Work done by a gas
Gases can work through enlargement or compression against relentless external pressure. Compressing of a gas is also known is the isothermal process. Work done by gases is additionally generally known as pressure-volume or PV.
Let’s consider gas is contained in a piston. Two tubes leading to the piston can let gas in and out of the piston to control the movement of the piston. Energy is added to the gas molecules in case the gas becomes hested. We can observe the rise in average K.E. of the molecules by measurement however the temperature of the gas will increase. As the gas molecules move quicker, they also collide with the piston more often. These progressively more frequent collisions transfer energy to the piston and move it against external pressure, increasing the overall volume of the gas. In this example, the gas worked on the surroundings, which includes the piston and also the rest of the universe.
To calculate how much work a gas has done or it’s been done to it against a continuous external pressure, we use a variation on the previous equation: where P external is that the external pressure (as opposed to the pressure of the gas within the system) and ΔV is that the modification within the volume of the gas, that can be calculated from the very first and final volume of the gas:
ΔV = V final − V initial
Since work is energy, it has units of Joules (where 1J = 1 kilogram. m^2 \ s^2) you may also see other units used, such as atmospheres for pressure and liters for volume, resulting in L. atm as the unit for work. We can convert L ⋅ atm to convert to Joules using the conversion factor of 101.325 J / 1L⋅atm.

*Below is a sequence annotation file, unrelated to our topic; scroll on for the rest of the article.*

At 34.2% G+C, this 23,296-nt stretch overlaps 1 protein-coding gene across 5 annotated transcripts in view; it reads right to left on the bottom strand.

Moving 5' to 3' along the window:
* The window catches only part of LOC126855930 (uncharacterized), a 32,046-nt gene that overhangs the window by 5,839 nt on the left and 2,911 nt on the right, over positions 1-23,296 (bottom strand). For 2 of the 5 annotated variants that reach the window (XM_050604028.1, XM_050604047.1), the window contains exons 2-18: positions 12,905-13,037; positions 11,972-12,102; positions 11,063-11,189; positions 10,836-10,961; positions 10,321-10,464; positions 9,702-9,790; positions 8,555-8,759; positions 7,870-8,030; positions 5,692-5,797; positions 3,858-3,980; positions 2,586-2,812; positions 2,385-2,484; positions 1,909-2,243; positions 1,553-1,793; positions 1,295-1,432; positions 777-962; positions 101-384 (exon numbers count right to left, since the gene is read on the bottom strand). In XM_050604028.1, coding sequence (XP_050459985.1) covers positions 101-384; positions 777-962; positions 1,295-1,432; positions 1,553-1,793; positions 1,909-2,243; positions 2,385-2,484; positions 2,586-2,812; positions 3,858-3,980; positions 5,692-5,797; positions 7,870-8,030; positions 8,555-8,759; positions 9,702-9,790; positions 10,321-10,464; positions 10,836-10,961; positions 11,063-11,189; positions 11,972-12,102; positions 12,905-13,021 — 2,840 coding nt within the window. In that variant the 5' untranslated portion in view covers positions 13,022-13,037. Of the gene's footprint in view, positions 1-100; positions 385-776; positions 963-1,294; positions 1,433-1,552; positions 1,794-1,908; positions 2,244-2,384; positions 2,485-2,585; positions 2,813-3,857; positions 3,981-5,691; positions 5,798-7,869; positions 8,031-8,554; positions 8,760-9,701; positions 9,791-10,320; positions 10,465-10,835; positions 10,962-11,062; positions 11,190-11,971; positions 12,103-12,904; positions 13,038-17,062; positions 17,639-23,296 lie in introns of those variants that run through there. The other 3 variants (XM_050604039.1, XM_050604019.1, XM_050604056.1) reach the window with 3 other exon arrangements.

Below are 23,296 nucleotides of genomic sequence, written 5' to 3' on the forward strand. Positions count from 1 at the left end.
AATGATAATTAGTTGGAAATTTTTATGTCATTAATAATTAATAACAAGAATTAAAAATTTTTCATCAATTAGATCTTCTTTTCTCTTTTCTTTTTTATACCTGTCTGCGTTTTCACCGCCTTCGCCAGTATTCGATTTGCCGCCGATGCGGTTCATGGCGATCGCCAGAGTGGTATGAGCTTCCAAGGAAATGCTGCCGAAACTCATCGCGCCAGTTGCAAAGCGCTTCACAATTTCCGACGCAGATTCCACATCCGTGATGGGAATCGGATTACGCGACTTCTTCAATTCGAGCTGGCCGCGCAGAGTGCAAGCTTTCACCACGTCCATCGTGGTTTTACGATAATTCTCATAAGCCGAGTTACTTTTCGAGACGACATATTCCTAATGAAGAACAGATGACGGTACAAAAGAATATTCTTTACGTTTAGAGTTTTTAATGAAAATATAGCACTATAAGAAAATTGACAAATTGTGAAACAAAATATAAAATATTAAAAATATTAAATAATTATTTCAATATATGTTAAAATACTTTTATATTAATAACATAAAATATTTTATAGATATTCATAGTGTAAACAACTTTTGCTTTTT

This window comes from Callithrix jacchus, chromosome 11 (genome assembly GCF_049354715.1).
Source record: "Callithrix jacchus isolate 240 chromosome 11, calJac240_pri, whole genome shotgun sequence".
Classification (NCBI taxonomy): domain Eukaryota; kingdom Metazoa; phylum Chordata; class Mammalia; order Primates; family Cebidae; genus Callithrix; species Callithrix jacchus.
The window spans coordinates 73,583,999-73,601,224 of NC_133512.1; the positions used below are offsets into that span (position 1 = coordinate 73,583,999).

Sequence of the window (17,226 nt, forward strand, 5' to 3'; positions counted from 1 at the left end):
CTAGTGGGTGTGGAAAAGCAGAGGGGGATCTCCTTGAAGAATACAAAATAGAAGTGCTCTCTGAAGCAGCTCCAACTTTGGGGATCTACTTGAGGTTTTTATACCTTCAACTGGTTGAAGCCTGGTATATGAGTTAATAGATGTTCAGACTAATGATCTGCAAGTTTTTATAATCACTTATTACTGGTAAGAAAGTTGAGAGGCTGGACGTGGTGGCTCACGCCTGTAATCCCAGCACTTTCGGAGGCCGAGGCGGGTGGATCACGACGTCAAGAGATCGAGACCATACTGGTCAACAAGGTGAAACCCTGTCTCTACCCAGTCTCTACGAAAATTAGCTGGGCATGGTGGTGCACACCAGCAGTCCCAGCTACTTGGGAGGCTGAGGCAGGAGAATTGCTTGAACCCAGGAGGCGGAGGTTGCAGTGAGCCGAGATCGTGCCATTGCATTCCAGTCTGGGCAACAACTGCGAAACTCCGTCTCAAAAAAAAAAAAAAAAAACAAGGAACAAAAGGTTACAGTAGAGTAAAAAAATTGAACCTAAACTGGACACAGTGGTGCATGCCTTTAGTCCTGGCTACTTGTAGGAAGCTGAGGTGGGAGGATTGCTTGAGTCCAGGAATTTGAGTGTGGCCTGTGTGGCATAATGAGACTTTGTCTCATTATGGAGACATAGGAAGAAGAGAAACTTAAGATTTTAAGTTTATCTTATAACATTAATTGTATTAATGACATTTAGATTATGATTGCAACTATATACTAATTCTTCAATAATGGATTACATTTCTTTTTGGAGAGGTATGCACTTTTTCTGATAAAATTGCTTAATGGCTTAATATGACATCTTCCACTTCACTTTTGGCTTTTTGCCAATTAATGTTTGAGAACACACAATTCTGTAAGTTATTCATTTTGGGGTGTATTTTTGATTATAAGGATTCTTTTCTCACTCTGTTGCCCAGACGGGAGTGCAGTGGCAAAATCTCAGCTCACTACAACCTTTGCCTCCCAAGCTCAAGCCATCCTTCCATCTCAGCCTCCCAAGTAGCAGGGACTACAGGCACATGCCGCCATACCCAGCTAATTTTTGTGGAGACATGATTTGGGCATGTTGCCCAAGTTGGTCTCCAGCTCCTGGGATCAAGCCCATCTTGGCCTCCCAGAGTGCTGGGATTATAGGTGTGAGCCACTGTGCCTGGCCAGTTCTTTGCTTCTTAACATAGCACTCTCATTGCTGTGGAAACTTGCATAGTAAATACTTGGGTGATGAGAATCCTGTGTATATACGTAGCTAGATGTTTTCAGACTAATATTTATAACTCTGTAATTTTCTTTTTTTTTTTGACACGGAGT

As a matter of convention, negative work happens whenever a system does work on their surroundings.When the gas does work the volume of a gas increases and the work done is negative.When work is done on the gas, the volume of the gas decreases and work is positive.When the gas is compressed, energy is transferred to the gas so the energy of the gas increases due to positive work.
Calculating Work Done on a Gas
To illustrate a way to use the equation for PV work, we can imagine a bicycle pump. We will assume that the air within the pump can be approximated as a perfect gas in a piston. We can work on the air in the pump by compressing it. Initially, the gas contains a volume of 3.00 L. We apply a constant external pressure of 1.10 atm, to push down the handle of the bike pump until the gas is compressed to a volume of 2.50 L. How much work was done on the gas?
We can use the equation from the last section to calculate that how much work has been done to compress the gas:
w = −Pexternal × ΔV
= −Pexternal × (Vfinal −Vinitial)
If we plug in the values for P external, V final and V initial for our example, we get:
w = −1.10atm × (2.50L− 3.00L)
= −1.10atm × −0.50L
= 0.55L ⋅ atm
We know that work was done on the gas since the level of the gas decreased. That means the worth of work we have calculated ought to be positive, which matches our result. We can additionally convert our calculated work to Joules using the conversion factor. Thus, we did 56 J of work to compress the gas in the bicycle pump from 3.00 L to 2.50 L.